The first volley of the day, Windmills bad, the ENTIRE coast of the United States, is in danger. Terrifying News about all sorts of windmill impacts on anything that floats, flies or makes babies. An alarmist article du jour, I’m shocked, I tell you, shocked, raise the alarm. Nope, just another day percolating the renewable energy battles. Do you think the human civilization is facing self-extinction from windmills? It is a contrived zealot argument, got to be a problem somewhere nonsense, but they’re out there somewhere.(the zealots not the problems). The struggle is real for renewable energy and the denial is real. Einstien said “there are only 2 things that could be infinite. The Universe and human stupidity, and I’m not so sure about the universe.” The response of Albert E. Neuman of Mad magazine seems fitting. What? Me worry?
Nowhere in the big blue ocean covering 71 percent of the planet, there’s not enough room for renewable energy solutions that will last forever such as the offshore based windmill power generator. BUT an oil tanker, there’s PLENTY of room. Quit being so damn polite. A New Jersey politician had to meet with “experts” from the government to discuss the concerns of offshore wind development. They devoted a third of the meeting just to military effects. Apparently, any object in the ocean is detectible by a marine radar. That would mean the towers would create some sort of radar response or shadowing. Of course, these structures would be permanent and easily identifiable in a fixed position, but that fact no longer matters. What matters to the zealots is to present an argument that denies and delays the transfer of the fossil fuel industry to renewable energy sources. Zealots will make up any argument they can to achieve this aim. And what do we achieve when we stop renewable energy? Dependence on a dwindling resource guarantees future generations will suffer.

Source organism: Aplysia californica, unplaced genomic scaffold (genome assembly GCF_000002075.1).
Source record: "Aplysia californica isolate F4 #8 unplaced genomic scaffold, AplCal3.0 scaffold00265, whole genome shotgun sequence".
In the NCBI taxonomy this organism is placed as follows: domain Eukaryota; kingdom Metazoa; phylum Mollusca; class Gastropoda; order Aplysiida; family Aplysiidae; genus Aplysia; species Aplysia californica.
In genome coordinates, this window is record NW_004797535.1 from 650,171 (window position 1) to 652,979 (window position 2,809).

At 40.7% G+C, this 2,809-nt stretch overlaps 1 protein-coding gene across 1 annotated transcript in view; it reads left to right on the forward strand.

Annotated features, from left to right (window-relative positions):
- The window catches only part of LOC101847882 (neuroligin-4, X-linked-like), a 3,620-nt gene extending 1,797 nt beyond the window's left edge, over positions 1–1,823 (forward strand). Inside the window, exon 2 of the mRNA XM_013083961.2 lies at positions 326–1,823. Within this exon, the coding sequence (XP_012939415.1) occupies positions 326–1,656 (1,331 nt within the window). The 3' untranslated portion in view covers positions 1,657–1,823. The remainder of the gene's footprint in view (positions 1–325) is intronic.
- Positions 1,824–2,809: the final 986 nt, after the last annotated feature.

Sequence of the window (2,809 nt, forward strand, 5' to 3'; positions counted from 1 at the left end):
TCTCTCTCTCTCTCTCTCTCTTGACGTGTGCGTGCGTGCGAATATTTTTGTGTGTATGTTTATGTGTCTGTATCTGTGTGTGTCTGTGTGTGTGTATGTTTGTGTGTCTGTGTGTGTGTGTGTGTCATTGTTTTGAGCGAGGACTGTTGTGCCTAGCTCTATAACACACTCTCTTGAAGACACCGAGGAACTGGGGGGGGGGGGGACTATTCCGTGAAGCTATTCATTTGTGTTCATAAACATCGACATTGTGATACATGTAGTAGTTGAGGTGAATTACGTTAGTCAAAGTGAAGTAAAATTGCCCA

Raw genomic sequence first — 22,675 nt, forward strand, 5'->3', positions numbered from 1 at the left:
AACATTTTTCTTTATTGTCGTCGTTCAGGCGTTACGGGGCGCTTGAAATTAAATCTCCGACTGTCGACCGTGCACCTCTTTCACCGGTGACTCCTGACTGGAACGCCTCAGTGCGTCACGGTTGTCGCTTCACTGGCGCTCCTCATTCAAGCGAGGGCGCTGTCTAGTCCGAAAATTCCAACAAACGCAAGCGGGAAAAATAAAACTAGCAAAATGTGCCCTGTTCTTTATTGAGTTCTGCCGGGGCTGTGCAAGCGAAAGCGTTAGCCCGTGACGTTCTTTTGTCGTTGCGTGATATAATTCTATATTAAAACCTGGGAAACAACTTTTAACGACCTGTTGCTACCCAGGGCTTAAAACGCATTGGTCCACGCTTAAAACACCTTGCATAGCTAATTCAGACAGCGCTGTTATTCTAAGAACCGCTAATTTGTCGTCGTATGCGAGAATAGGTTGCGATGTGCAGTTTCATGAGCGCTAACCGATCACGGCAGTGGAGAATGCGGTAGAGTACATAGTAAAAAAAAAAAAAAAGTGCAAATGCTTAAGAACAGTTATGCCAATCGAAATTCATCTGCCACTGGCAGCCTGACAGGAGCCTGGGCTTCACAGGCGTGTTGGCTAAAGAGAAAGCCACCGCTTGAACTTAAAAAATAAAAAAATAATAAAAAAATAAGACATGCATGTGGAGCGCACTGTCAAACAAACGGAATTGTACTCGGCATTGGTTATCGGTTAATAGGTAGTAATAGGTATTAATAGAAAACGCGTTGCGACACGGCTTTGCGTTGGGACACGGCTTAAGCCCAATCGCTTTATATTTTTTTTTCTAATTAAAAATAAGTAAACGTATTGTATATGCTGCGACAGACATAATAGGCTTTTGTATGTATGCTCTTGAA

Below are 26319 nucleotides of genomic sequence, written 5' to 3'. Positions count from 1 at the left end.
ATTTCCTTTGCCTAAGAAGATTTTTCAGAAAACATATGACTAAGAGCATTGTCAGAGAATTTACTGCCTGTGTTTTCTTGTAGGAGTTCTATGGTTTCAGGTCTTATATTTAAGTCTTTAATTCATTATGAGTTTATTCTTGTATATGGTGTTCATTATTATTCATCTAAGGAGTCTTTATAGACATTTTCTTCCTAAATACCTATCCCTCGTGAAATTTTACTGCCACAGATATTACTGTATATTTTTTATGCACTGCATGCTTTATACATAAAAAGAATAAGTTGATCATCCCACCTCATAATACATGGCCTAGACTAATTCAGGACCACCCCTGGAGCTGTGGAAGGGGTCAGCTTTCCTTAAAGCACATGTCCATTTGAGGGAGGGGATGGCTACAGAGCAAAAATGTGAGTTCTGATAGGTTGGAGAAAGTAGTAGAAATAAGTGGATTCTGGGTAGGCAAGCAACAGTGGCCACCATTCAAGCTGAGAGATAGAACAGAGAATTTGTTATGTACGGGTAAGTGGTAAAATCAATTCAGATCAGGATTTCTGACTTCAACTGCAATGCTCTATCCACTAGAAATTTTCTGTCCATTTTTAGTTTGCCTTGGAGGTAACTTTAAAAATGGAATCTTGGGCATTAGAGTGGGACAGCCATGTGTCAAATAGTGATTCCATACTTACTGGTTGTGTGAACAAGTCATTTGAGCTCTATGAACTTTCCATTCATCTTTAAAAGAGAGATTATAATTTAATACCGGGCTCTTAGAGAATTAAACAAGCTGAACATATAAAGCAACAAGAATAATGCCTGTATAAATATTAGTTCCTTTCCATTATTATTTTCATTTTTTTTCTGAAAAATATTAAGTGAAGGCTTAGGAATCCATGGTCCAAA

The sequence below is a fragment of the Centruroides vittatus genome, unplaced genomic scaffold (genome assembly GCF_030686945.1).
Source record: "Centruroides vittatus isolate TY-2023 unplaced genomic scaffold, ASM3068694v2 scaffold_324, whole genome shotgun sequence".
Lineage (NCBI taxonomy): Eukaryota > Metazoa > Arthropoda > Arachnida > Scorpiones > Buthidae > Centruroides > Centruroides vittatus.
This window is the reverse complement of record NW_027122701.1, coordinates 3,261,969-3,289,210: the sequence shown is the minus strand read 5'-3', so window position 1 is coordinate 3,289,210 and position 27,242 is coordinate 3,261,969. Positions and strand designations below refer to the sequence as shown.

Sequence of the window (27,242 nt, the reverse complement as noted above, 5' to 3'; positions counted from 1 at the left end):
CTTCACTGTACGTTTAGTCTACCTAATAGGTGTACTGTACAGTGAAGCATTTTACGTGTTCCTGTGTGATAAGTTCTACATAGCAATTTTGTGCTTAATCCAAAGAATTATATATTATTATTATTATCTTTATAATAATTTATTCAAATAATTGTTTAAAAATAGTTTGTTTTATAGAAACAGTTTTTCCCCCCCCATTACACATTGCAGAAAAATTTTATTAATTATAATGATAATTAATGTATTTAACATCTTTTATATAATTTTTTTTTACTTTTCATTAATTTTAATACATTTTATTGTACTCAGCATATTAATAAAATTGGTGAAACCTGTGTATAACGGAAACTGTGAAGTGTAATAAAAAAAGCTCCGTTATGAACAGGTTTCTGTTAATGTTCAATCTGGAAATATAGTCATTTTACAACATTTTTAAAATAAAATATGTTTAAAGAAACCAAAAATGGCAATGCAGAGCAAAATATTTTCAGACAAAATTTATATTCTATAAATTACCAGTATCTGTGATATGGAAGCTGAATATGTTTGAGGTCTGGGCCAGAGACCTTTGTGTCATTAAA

“There’s going to be nothing but disruption,” claims the zealot. “Radar will no longer be credible that would mean ships could potentially run into other ships or even the windmills themselves.” Quoted the New Jersey politician paying $23 to cross a bridge into New York City. My forhead wrinkled, concerned, an educated representative of our government would believe that a modern warfare ship could not see a stationary pillar in a known fixed position or would pay $23 to cross a bridge the people paid for. Are you kidding me? In the typical bureaucratic fashion, he asked for more time to further study these impacts so the entire project can be Woody-fied, delayed to Infinity and beyond.
Quickly, I moved on to my next article for my edification, a podcast for my dear friend Tom Raftery and his European Climate Confident podcast. His podcast’s guest today was William Brent, the chief marketing officer of Husk Power Systems out of India. Young Mr. Brent did an outstanding job of communicating for his company. He told quite an interesting story. He took the foul taste right out of my mouth. I had the warm fuzzies, he moved me. Golly, there is hope in Husk and its mission of bringing electrical power to those without.
Husk power systems link https://huskpowersystems.com/
As you sit here and read this 1/10 of the world lives with no electricity. Husk is working to solve that. The featured photo in this blog is from New life Orphans Kampala, Uganda. Thats what children look like who have no electricity in their school
Originated in an India substate Behar of 100 million people, in which 65 million of them didn’t have access to electricity. This company started by converting rice husk and biomass to generate electricity. Husk later advanced to solar battery hubs for microgrids. And they’re doing that with a very innovative strategy of solving the complete problem. The Husk utility model of micro-grids renewable energy system of the solar panels and battery is a solution that is going to serve these communities long term and not affect the climate. It offers energy to regions with energy poverty that can establish an economic core for these regions. It will also replace some of the more potentially dangerous and polluting devices in these communities such as diesel generators and kerosene lamps. Husk is the company working to save planet earth and I would give them my full support wherever possible. Below is the podcast in full and I suggest you take a lesson the company representative says it better than I could in this writing.